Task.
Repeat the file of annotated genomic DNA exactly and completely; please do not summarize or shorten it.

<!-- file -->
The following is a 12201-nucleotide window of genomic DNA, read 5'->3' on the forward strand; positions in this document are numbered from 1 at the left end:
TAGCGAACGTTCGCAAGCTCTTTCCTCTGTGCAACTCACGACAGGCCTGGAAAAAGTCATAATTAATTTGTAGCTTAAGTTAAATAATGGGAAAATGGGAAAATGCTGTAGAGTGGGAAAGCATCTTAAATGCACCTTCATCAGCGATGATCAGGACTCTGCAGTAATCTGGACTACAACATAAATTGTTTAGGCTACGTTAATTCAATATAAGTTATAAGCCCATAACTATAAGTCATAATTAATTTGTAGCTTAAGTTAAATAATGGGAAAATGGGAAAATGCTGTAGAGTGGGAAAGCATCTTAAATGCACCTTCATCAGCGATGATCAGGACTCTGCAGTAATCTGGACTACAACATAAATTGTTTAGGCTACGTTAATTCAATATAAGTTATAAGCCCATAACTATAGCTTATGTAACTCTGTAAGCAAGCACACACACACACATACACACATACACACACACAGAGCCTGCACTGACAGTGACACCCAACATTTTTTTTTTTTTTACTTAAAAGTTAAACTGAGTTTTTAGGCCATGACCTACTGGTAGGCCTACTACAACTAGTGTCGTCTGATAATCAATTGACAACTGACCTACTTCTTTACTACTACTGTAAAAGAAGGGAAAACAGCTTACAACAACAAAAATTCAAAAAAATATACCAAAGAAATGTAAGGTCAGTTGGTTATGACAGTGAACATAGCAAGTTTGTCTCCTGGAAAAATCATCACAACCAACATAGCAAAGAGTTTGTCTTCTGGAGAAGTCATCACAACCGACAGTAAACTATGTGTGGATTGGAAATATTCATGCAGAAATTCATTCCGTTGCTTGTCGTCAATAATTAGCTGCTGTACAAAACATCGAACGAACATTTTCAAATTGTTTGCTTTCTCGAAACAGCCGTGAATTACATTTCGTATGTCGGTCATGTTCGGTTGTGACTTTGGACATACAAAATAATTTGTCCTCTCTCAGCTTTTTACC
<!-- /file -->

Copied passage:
The following is a 12201-nucleotide window of genomic DNA, read 5'->3' on the forward strand; positions in this document are numbered from 1 at the left end:
TAGCGAACGTTCGCAAGCTCTTTCCTCTGTGCAACTCACGACAGGCCTGGAAAAAGTCATAATTAATTTGTAGCTTAAGTTAAATAATGGGAAAATGGGAAAATGCTGTAGAGTGGGAAAGCATCTTAAATGCACCTTCATCAGCGATGATCAGGACTCTGCAGTAATCTGGACTACAACATAAATTGTTTAGGCTACGTTAATTCAATATAAGTTATAAGCCCATAACTATAAGTCATAATTAATTTGTAGCTTAAGTTAAATAATGGGAAAATGGGAAAATGCTGTAGAGTGGGAAAGCATCTTAAATGCACCTTCATCAGCGATGATCAGGACTCTGCAGTAATCTGGACTACAACATAAATTGTTTAGGCTACGTTAATTCAATATAAGTTATAAGCCCATAACTATAGCTTATGTAACTCTGTAAGCAAGCACACACACACACATACACACATACACACACACAGAGCCTGCACTGACAGTGACACCCAACATTTTTTTTTTTTTTACTTAAAAGTTAAACTGAGTTTTTAGGCCATGACCTACTGGTAGGCCTACTACAACTAGTGTCGTCTGATAATCAATTGACAACTGACCTACTTCTTTACTACTACTGTAAAAGAAGGGAAAACAGCTTACAACAACAAAAATTCAAAAAAATATACCAAAGAAATGTAAGGTCAGTTGGTTATGACAGTGAACATAGCAAGTTTGTCTCCTGGAAAAATCATCACAACCAACATAGCAAAGAGTTTGTCTTCTGGAGAAGTCATCACAACCGACAGTAAACTATGTGTGGATTGGAAATATTCATGCAGAAATTCATTCCGTTGCTTGTCGTCAATAATTAGCTGCTGTACAAAACATCGAACGAACATTTTCAAATTGTTTGCTTTCTCGAAACAGCCGTGAATTACATTTCGTATGTCGGTCATGTTCGGTTGTGACTTTGGACATACAAAATAATTTGTCCTCTCTCAGCTTTTTACC